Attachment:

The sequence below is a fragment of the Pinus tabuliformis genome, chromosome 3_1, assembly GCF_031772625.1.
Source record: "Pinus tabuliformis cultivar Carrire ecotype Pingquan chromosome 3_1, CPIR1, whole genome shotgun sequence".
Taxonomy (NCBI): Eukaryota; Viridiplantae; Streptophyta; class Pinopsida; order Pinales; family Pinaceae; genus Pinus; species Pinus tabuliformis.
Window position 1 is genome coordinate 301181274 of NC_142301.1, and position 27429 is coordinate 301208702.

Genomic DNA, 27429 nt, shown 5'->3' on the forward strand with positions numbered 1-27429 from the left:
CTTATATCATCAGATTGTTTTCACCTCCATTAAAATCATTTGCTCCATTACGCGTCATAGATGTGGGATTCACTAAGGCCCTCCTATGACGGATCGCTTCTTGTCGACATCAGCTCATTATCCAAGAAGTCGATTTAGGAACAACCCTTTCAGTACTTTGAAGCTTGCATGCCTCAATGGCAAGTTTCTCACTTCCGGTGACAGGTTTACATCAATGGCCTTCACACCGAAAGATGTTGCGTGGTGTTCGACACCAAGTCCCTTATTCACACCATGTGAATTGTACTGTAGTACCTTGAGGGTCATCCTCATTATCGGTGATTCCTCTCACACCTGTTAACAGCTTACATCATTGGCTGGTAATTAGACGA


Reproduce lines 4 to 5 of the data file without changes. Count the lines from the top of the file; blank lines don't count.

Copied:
Window position 1 is genome coordinate 301181274 of NC_142301.1, and position 27429 is coordinate 301208702.

Genomic DNA, 27429 nt, shown 5'->3' on the forward strand with positions numbered 1-27429 from the left: